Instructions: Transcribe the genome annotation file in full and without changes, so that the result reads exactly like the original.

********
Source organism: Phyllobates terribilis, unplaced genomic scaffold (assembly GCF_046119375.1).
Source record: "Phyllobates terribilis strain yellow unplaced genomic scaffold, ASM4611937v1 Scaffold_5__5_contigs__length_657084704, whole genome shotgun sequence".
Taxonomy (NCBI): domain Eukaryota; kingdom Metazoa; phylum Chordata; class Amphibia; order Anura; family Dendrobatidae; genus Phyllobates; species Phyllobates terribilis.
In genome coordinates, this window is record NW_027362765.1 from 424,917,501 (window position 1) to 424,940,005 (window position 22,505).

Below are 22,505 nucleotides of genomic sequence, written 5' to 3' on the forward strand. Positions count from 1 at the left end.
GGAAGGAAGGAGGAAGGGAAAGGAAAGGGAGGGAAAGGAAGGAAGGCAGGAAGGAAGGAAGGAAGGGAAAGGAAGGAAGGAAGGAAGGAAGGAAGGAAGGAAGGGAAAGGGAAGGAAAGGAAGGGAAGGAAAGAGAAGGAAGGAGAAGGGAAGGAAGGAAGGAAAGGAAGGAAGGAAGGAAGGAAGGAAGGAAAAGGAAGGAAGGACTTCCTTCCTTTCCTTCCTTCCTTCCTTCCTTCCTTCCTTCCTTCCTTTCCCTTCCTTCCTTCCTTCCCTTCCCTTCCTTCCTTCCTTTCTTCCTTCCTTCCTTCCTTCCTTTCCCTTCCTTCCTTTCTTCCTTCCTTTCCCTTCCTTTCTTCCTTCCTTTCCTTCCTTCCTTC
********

Source organism: Phyllobates terribilis, unplaced genomic scaffold (assembly GCF_046119375.1).
Source record: "Phyllobates terribilis strain yellow unplaced genomic scaffold, ASM4611937v1 Scaffold_5__5_contigs__length_657084704, whole genome shotgun sequence".
Taxonomy (NCBI): domain Eukaryota; kingdom Metazoa; phylum Chordata; class Amphibia; order Anura; family Dendrobatidae; genus Phyllobates; species Phyllobates terribilis.
In genome coordinates, this window is record NW_027362765.1 from 424,917,501 (window position 1) to 424,940,005 (window position 22,505).

Below are 22,505 nucleotides of genomic sequence, written 5' to 3' on the forward strand. Positions count from 1 at the left end.
GGAAGGAAGGAGGAAGGGAAAGGAAAGGGAGGGAAAGGAAGGAAGGCAGGAAGGAAGGAAGGAAGGGAAAGGAAGGAAGGAAGGAAGGAAGGAAGGAAGGAAGGGAAAGGGAAGGAAAGGAAGGGAAGGAAAGAGAAGGAAGGAGAAGGGAAGGAAGGAAGGAAAGGAAGGAAGGAAGGAAGGAAGGAAGGAAAAGGAAGGAAGGACTTCCTTCCTTTCCTTCCTTCCTTCCTTCCTTCCTTCCTTCCTTCCTTTCCCTTCCTTCCTTCCTTCCCTTCCCTTCCTTCCTTCCTTTCTTCCTTCCTTCCTTCCTTCCTTTCCCTTCCTTCCTTTCTTCCTTCCTTTCCCTTCCTTTCTTCCTTCCTTTCCTTCCTTCCTTC